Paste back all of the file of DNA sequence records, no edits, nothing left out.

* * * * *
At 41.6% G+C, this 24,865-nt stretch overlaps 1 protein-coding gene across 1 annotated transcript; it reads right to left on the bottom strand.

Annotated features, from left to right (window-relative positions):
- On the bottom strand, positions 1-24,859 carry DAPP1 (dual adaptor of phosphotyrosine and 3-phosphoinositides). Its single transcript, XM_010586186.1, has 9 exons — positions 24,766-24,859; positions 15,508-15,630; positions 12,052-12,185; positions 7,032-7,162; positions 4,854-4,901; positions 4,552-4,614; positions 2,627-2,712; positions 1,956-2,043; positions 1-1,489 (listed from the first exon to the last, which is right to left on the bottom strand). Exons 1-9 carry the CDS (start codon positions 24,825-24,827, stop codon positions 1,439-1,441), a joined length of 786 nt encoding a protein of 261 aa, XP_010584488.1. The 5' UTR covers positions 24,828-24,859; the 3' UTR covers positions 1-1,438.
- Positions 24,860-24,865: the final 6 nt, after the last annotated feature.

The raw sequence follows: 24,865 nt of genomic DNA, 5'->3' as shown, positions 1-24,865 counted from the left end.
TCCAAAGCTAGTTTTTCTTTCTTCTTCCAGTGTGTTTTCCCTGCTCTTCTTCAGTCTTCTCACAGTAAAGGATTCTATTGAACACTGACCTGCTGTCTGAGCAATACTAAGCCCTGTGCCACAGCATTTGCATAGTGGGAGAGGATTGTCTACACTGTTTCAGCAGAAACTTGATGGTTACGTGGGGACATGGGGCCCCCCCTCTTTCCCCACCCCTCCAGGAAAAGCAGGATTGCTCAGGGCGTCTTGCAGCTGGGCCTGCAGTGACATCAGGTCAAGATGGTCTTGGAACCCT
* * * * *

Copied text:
At 41.6% G+C, this 24,865-nt stretch overlaps 1 protein-coding gene across 1 annotated transcript; it reads right to left on the bottom strand.

Annotated features, from left to right (window-relative positions):
- On the bottom strand, positions 1-24,859 carry DAPP1 (dual adaptor of phosphotyrosine and 3-phosphoinositides). Its single transcript, XM_010586186.1, has 9 exons — positions 24,766-24,859; positions 15,508-15,630; positions 12,052-12,185; positions 7,032-7,162; positions 4,854-4,901; positions 4,552-4,614; positions 2,627-2,712; positions 1,956-2,043; positions 1-1,489 (listed from the first exon to the last, which is right to left on the bottom strand). Exons 1-9 carry the CDS (start codon positions 24,825-24,827, stop codon positions 1,439-1,441), a joined length of 786 nt encoding a protein of 261 aa, XP_010584488.1. The 5' UTR covers positions 24,828-24,859; the 3' UTR covers positions 1-1,438.
- Positions 24,860-24,865: the final 6 nt, after the last annotated feature.

The raw sequence follows: 24,865 nt of genomic DNA, 5'->3' as shown, positions 1-24,865 counted from the left end.
TCCAAAGCTAGTTTTTCTTTCTTCTTCCAGTGTGTTTTCCCTGCTCTTCTTCAGTCTTCTCACAGTAAAGGATTCTATTGAACACTGACCTGCTGTCTGAGCAATACTAAGCCCTGTGCCACAGCATTTGCATAGTGGGAGAGGATTGTCTACACTGTTTCAGCAGAAACTTGATGGTTACGTGGGGACATGGGGCCCCCCCTCTTTCCCCACCCCTCCAGGAAAAGCAGGATTGCTCAGGGCGTCTTGCAGCTGGGCCTGCAGTGACATCAGGTCAAGATGGTCTTGGAACCCT